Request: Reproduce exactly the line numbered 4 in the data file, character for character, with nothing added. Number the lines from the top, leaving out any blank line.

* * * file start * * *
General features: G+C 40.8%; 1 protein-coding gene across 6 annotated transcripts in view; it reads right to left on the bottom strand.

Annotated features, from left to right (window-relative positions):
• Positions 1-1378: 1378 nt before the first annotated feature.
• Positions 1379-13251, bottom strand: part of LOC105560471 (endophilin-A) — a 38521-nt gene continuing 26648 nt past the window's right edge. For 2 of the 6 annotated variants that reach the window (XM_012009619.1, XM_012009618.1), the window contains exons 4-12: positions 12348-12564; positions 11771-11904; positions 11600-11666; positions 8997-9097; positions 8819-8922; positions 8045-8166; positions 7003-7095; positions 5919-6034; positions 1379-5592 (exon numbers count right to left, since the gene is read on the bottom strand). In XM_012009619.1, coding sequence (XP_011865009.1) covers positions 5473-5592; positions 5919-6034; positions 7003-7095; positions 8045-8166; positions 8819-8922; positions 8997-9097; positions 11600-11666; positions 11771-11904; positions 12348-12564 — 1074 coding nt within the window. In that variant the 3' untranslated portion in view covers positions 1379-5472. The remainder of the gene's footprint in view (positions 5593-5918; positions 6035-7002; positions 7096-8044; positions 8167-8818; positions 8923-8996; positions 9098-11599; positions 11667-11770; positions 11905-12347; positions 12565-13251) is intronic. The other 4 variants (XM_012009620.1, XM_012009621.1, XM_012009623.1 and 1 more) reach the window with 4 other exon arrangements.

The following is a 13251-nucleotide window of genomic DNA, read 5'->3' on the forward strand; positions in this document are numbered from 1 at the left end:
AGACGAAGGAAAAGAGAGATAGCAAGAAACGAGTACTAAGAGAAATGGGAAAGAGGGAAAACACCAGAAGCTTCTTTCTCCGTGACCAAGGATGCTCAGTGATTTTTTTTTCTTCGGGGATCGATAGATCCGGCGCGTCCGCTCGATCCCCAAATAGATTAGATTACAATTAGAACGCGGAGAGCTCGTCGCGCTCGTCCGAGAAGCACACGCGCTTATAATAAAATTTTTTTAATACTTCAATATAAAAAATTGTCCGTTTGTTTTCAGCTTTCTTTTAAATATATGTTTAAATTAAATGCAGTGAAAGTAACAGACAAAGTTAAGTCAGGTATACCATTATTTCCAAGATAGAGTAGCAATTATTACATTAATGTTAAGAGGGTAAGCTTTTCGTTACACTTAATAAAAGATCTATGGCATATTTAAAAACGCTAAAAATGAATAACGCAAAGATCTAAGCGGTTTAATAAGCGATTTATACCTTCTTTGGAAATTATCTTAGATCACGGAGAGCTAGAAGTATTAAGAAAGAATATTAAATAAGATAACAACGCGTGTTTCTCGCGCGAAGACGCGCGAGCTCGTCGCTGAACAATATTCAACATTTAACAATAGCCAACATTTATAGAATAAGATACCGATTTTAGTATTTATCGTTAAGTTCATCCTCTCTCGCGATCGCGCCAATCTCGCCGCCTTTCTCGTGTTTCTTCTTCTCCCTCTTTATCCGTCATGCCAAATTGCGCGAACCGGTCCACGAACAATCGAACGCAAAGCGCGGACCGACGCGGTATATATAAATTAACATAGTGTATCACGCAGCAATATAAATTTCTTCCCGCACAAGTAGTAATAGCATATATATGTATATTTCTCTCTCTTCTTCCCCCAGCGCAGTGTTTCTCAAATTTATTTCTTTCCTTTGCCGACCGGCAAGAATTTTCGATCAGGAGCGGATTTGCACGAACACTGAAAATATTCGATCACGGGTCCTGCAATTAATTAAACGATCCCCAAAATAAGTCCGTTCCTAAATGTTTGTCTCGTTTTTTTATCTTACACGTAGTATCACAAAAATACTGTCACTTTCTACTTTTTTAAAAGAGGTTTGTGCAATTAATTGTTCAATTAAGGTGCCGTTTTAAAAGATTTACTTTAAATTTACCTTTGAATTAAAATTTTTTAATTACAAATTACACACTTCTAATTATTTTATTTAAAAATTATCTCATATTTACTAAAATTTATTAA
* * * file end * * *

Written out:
• Positions 1379-13251, bottom strand: part of LOC105560471 (endophilin-A) — a 38521-nt gene continuing 26648 nt past the window's right edge. For 2 of the 6 annotated variants that reach the window (XM_012009619.1, XM_012009618.1), the window contains exons 4-12: positions 12348-12564; positions 11771-11904; positions 11600-11666; positions 8997-9097; positions 8819-8922; positions 8045-8166; positions 7003-7095; positions 5919-6034; positions 1379-5592 (exon numbers count right to left, since the gene is read on the bottom strand). In XM_012009619.1, coding sequence (XP_011865009.1) covers positions 5473-5592; positions 5919-6034; positions 7003-7095; positions 8045-8166; positions 8819-8922; positions 8997-9097; positions 11600-11666; positions 11771-11904; positions 12348-12564 — 1074 coding nt within the window. In that variant the 3' untranslated portion in view covers positions 1379-5472. The remainder of the gene's footprint in view (positions 5593-5918; positions 6035-7002; positions 7096-8044; positions 8167-8818; positions 8923-8996; positions 9098-11599; positions 11667-11770; positions 11905-12347; positions 12565-13251) is intronic. The other 4 variants (XM_012009620.1, XM_012009621.1, XM_012009623.1 and 1 more) reach the window with 4 other exon arrangements.